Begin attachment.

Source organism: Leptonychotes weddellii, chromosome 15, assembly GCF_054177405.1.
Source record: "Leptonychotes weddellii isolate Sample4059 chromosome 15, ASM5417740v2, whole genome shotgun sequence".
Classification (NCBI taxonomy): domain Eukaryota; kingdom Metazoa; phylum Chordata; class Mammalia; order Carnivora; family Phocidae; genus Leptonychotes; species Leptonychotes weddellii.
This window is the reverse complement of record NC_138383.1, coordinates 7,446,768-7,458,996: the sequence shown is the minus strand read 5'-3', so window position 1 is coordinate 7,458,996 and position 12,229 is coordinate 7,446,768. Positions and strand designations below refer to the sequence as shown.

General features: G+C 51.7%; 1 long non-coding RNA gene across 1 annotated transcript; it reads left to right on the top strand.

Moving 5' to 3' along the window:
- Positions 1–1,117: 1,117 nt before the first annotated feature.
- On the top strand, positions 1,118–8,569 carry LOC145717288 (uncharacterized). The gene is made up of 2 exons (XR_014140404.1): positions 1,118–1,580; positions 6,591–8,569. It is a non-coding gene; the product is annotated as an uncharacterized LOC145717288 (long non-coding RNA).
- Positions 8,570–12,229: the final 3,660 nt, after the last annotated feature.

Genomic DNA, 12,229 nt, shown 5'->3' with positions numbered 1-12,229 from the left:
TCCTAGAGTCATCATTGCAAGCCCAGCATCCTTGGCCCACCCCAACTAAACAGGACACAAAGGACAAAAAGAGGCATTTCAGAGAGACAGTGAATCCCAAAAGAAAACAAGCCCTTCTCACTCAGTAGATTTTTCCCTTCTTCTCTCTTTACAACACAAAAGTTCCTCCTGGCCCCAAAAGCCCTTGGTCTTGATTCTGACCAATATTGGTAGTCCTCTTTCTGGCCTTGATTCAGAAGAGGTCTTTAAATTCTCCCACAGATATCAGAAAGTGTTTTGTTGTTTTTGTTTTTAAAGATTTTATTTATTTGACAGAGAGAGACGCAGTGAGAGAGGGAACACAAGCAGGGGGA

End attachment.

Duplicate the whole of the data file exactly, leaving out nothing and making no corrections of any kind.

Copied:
Source organism: Leptonychotes weddellii, chromosome 15, assembly GCF_054177405.1.
Source record: "Leptonychotes weddellii isolate Sample4059 chromosome 15, ASM5417740v2, whole genome shotgun sequence".
Classification (NCBI taxonomy): domain Eukaryota; kingdom Metazoa; phylum Chordata; class Mammalia; order Carnivora; family Phocidae; genus Leptonychotes; species Leptonychotes weddellii.
This window is the reverse complement of record NC_138383.1, coordinates 7,446,768-7,458,996: the sequence shown is the minus strand read 5'-3', so window position 1 is coordinate 7,458,996 and position 12,229 is coordinate 7,446,768. Positions and strand designations below refer to the sequence as shown.

General features: G+C 51.7%; 1 long non-coding RNA gene across 1 annotated transcript; it reads left to right on the top strand.

Moving 5' to 3' along the window:
- Positions 1–1,117: 1,117 nt before the first annotated feature.
- On the top strand, positions 1,118–8,569 carry LOC145717288 (uncharacterized). The gene is made up of 2 exons (XR_014140404.1): positions 1,118–1,580; positions 6,591–8,569. It is a non-coding gene; the product is annotated as an uncharacterized LOC145717288 (long non-coding RNA).
- Positions 8,570–12,229: the final 3,660 nt, after the last annotated feature.

Genomic DNA, 12,229 nt, shown 5'->3' with positions numbered 1-12,229 from the left:
TCCTAGAGTCATCATTGCAAGCCCAGCATCCTTGGCCCACCCCAACTAAACAGGACACAAAGGACAAAAAGAGGCATTTCAGAGAGACAGTGAATCCCAAAAGAAAACAAGCCCTTCTCACTCAGTAGATTTTTCCCTTCTTCTCTCTTTACAACACAAAAGTTCCTCCTGGCCCCAAAAGCCCTTGGTCTTGATTCTGACCAATATTGGTAGTCCTCTTTCTGGCCTTGATTCAGAAGAGGTCTTTAAATTCTCCCACAGATATCAGAAAGTGTTTTGTTGTTTTTGTTTTTAAAGATTTTATTTATTTGACAGAGAGAGACGCAGTGAGAGAGGGAACACAAGCAGGGGGA